"Happy birthday to you ... happy birthday to you ... "
The voices were quiet, partly out of consideration for the sleepiness of the birthday girl, who was being roused, and partly because some of the singers were themselves semicatatonic from their own recent awakening.
"Oh — thank you darlings — "
The three girls arrayed themselves at the end and along one side of the bed, looking expectant. The boy smiled wanly, fell across the bed and lapsed into a coma.
"Well, this is nice," I said groggily, struggling to prop myself up under blankets pinned down by 16 years' worth of adolescent male.
A smoky fragrance wafted across the room. "Here's your coffee," said my husband, placing the sacred beverage on my bedside table.
Breakfast in bed may be a great luxury, but when you are a parent and it is your birthday (or Mother's or Father's day), it is an indulgence that requires you to have your wits about you so that everyone has a good time — particularly the young people who are giving you the early morning treat.
It is easy to hurt a child's feelings by failing to be warm or enthusiastic enough when accepting their gifts, as I knew all too well from my own childhood. Once I had presented my mother with a lavish bouquet of flowers made with pink Kleenex and pipe cleaners that, for verisimilitude, I had spritzed heavily with cheap cologne. Thrusting this reeking gift into my mother's face, I had yelled, "Happy Mother's Day!"
How did she react? My mother yields to no parent or grandparent in her ecstasies over handmade cards, macaroni necklaces and lumpy clay pots. But on this occasion, surprised by the aromatic assault, she had reared back and made a face of disgust. Poor her! Poor me! My 11-year-old self burst into tears, ran away and hid outside for a good 45 minutes before I was able to forgive my unhappy parent. The experience, as you can imagine, was formative, and so, on this birthday morning, I was prepared not only genuinely to appreciate my children's gifts, but to make sure they knew it.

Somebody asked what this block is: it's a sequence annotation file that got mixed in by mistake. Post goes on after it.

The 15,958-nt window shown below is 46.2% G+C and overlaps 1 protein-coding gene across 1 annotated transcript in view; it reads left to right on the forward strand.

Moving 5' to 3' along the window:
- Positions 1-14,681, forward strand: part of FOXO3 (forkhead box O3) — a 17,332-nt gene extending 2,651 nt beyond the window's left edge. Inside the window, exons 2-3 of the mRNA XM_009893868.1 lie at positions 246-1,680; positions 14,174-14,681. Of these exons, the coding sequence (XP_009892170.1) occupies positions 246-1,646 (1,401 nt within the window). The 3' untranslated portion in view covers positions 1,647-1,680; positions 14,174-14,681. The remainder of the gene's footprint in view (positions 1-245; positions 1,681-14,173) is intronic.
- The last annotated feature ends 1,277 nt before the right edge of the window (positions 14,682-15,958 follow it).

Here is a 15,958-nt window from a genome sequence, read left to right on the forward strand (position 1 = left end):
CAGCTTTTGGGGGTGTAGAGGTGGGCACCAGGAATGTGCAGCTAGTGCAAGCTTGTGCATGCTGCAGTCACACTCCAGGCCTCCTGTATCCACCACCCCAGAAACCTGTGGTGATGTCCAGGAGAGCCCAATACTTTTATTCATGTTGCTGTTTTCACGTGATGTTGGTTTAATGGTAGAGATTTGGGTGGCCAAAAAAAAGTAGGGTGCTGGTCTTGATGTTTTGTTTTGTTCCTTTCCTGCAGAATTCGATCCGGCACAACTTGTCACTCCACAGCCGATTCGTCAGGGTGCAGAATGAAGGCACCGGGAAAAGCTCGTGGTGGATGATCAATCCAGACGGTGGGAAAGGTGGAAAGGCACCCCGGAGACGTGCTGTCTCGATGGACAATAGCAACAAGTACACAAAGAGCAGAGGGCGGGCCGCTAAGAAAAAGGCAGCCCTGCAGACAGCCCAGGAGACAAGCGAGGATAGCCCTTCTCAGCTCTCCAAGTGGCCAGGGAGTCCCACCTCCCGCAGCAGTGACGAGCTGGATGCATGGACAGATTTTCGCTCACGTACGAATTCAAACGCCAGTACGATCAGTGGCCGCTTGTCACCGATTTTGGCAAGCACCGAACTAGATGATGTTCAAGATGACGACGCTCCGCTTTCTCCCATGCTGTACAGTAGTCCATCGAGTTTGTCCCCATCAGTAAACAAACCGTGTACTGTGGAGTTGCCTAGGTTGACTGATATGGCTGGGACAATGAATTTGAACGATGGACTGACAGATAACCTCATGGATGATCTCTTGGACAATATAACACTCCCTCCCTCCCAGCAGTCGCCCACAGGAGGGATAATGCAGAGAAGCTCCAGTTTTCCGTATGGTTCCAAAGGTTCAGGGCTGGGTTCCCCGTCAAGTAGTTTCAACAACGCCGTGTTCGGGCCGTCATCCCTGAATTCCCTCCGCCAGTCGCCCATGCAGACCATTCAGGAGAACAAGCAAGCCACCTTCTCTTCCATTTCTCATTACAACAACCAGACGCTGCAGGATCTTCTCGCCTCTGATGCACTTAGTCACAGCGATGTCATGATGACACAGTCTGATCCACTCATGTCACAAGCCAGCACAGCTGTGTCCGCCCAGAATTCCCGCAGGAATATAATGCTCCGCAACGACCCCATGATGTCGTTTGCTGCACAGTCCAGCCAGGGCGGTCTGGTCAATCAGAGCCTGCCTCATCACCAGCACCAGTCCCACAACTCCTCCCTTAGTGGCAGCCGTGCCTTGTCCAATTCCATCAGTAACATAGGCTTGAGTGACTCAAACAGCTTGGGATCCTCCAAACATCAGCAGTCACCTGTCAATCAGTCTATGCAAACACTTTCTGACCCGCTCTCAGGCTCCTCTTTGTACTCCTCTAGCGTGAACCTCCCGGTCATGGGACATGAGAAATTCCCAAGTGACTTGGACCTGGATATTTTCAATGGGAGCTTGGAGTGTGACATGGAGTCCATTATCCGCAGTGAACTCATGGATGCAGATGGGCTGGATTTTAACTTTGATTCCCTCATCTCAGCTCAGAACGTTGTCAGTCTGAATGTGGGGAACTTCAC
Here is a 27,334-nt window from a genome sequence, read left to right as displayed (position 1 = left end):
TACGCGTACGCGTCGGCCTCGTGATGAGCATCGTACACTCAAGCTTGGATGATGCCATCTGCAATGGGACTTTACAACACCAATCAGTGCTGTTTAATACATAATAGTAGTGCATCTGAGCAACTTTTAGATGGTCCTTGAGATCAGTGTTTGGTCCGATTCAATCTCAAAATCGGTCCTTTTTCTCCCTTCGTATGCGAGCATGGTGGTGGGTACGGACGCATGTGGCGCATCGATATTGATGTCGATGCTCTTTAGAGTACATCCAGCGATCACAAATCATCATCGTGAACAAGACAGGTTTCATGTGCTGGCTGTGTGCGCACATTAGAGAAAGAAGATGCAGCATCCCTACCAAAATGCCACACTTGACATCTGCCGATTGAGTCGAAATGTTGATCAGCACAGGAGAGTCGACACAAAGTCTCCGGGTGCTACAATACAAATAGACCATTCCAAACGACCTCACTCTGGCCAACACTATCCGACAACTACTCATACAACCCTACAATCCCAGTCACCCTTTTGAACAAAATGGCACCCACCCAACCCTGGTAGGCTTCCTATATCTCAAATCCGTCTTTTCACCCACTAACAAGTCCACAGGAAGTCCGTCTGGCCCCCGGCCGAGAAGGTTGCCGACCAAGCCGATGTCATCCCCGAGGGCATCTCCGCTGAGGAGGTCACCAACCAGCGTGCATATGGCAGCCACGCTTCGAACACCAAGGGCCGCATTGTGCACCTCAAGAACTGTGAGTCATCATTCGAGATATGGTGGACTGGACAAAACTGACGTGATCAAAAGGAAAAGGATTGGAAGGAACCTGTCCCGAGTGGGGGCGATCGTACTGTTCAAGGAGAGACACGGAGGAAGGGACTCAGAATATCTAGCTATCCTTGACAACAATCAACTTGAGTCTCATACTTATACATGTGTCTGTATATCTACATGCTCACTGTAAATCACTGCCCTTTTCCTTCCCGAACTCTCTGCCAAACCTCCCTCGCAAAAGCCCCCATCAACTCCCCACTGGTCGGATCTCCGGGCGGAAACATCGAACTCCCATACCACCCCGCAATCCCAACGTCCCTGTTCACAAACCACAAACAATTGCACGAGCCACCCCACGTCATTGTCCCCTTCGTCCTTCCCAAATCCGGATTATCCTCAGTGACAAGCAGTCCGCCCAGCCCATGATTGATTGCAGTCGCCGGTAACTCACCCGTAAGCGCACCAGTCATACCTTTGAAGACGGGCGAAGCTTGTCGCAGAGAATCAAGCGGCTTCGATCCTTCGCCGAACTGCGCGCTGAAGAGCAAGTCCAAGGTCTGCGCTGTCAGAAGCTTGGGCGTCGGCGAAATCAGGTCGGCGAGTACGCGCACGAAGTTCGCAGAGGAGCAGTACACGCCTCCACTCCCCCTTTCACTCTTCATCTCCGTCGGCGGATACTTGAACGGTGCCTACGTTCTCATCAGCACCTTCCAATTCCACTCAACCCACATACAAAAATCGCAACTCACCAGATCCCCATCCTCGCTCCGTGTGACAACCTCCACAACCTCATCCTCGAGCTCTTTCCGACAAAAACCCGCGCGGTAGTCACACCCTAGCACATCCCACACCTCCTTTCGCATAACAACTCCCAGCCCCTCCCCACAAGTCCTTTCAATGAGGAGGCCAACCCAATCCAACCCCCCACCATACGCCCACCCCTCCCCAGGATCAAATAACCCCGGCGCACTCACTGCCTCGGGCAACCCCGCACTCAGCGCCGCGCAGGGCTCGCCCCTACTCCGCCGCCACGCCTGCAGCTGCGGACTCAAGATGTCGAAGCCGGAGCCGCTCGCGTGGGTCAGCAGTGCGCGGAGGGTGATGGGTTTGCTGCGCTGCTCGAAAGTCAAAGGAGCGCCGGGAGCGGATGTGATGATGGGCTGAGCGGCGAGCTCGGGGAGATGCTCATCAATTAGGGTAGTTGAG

"May I go first?" asked the 7-year-old. She held a piece of loose-leaf paper and looked grave.
"Of course, sweetie."
With an expression of deep concentration, she looked at the paper and sang: "Happy birthday ... may this be the best day of the year ... you are so sweet and gentle, too ... I love you so much, I really do ... so let's all join hands because we love you, cha-cha-cha!"
"That's beautiful, thank you!"
"I wrote it myself," she said modestly, handing me the lyrics. (These read, in part: "Lats all jony hans case we love you." )
"I love it."
The teenage boy cracked an eye and said, "Mummy, my present still needs tweaking, so I'll give it to you later."
"Oh no worries, darling," I said lightly, to spare his feelings in case he'd actually forgotten the occasion and was covering it up. As a person for whom other people's birthdays always seem to come as a sudden surprise on the calendar, I knew very well how unpleasant this feels. Still, a future wife might not be as understanding as a current mother, so I made a mental note to emphasize to him the prudence of preparation, for later.
"Now mine," said the 11-year-old. She had made a beautiful card decorated with hearts, flowers, a smiley face and exquisite black-ink line drawings of birds in flight. Inside, the message wished me — bless you, child! — a happy 20th birthday. With this came a hand-lettered promissory note for one Starbucks coffee.
"Yum!" I said, hugging her.
"And mine," said the 13-year-old, whose handmade card appeared to be some kind of contract. When I opened it, coupons fell out.
"Good for 5 strange juices!" said the first coupon, which depicted a glass of sinister carbonated liquid. "Good for 1 yoga class with ME!" said the other.
"What a thoughtful gift," I said, grinning. "So, for my birthday, I get to watch you drink five strange juices from our juicer?"
"Even kale," she said nobly.
"Yecch," said her sister, "you're not getting that present from me!"
We all laughed at that.
Meghan Cox Gurdon's column appears on Sunday and Thursday. She can be contacted at firstname.lastname@example.org.